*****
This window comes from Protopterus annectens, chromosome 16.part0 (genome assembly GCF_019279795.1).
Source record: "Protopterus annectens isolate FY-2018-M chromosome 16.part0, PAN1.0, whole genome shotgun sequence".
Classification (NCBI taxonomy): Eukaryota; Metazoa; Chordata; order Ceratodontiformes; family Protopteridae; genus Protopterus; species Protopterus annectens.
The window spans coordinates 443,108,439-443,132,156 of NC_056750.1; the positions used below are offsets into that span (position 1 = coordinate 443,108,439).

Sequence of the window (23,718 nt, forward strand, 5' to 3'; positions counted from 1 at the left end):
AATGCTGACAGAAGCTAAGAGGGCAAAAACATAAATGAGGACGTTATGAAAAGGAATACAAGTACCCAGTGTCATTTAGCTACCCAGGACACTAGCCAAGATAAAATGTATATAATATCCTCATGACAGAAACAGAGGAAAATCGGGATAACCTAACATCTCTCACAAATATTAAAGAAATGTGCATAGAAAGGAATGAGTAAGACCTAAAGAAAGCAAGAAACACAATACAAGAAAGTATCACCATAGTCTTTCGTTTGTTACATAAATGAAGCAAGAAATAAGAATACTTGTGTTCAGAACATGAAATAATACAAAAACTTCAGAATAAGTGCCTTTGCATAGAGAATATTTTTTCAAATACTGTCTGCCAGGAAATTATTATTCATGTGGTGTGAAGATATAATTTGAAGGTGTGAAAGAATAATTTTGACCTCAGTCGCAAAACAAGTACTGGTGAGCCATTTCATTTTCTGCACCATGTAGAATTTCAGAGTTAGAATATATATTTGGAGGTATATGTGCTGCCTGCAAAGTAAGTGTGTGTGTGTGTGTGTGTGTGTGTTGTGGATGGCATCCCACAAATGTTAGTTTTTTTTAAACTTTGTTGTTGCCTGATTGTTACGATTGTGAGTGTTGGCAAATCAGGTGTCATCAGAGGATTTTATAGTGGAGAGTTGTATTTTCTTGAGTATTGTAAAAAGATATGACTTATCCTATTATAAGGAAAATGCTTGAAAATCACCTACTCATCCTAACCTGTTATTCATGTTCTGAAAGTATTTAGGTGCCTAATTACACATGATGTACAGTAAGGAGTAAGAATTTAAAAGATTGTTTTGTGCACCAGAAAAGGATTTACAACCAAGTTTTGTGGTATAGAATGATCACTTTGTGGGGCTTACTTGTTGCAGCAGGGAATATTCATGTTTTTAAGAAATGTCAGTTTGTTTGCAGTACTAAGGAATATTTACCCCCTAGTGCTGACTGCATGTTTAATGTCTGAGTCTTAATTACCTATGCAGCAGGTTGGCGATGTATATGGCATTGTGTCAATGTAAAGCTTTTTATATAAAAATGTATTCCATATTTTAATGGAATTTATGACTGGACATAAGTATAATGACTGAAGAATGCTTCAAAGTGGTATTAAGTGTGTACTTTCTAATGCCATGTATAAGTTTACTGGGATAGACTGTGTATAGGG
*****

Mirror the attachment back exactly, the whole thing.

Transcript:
This window comes from Protopterus annectens, chromosome 16.part0 (genome assembly GCF_019279795.1).
Source record: "Protopterus annectens isolate FY-2018-M chromosome 16.part0, PAN1.0, whole genome shotgun sequence".
Classification (NCBI taxonomy): Eukaryota; Metazoa; Chordata; order Ceratodontiformes; family Protopteridae; genus Protopterus; species Protopterus annectens.
The window spans coordinates 443,108,439-443,132,156 of NC_056750.1; the positions used below are offsets into that span (position 1 = coordinate 443,108,439).

Sequence of the window (23,718 nt, forward strand, 5' to 3'; positions counted from 1 at the left end):
AATGCTGACAGAAGCTAAGAGGGCAAAAACATAAATGAGGACGTTATGAAAAGGAATACAAGTACCCAGTGTCATTTAGCTACCCAGGACACTAGCCAAGATAAAATGTATATAATATCCTCATGACAGAAACAGAGGAAAATCGGGATAACCTAACATCTCTCACAAATATTAAAGAAATGTGCATAGAAAGGAATGAGTAAGACCTAAAGAAAGCAAGAAACACAATACAAGAAAGTATCACCATAGTCTTTCGTTTGTTACATAAATGAAGCAAGAAATAAGAATACTTGTGTTCAGAACATGAAATAATACAAAAACTTCAGAATAAGTGCCTTTGCATAGAGAATATTTTTTCAAATACTGTCTGCCAGGAAATTATTATTCATGTGGTGTGAAGATATAATTTGAAGGTGTGAAAGAATAATTTTGACCTCAGTCGCAAAACAAGTACTGGTGAGCCATTTCATTTTCTGCACCATGTAGAATTTCAGAGTTAGAATATATATTTGGAGGTATATGTGCTGCCTGCAAAGTAAGTGTGTGTGTGTGTGTGTGTGTGTGTTGTGGATGGCATCCCACAAATGTTAGTTTTTTTTAAACTTTGTTGTTGCCTGATTGTTACGATTGTGAGTGTTGGCAAATCAGGTGTCATCAGAGGATTTTATAGTGGAGAGTTGTATTTTCTTGAGTATTGTAAAAAGATATGACTTATCCTATTATAAGGAAAATGCTTGAAAATCACCTACTCATCCTAACCTGTTATTCATGTTCTGAAAGTATTTAGGTGCCTAATTACACATGATGTACAGTAAGGAGTAAGAATTTAAAAGATTGTTTTGTGCACCAGAAAAGGATTTACAACCAAGTTTTGTGGTATAGAATGATCACTTTGTGGGGCTTACTTGTTGCAGCAGGGAATATTCATGTTTTTAAGAAATGTCAGTTTGTTTGCAGTACTAAGGAATATTTACCCCCTAGTGCTGACTGCATGTTTAATGTCTGAGTCTTAATTACCTATGCAGCAGGTTGGCGATGTATATGGCATTGTGTCAATGTAAAGCTTTTTATATAAAAATGTATTCCATATTTTAATGGAATTTATGACTGGACATAAGTATAATGACTGAAGAATGCTTCAAAGTGGTATTAAGTGTGTACTTTCTAATGCCATGTATAAGTTTACTGGGATAGACTGTGTATAGGG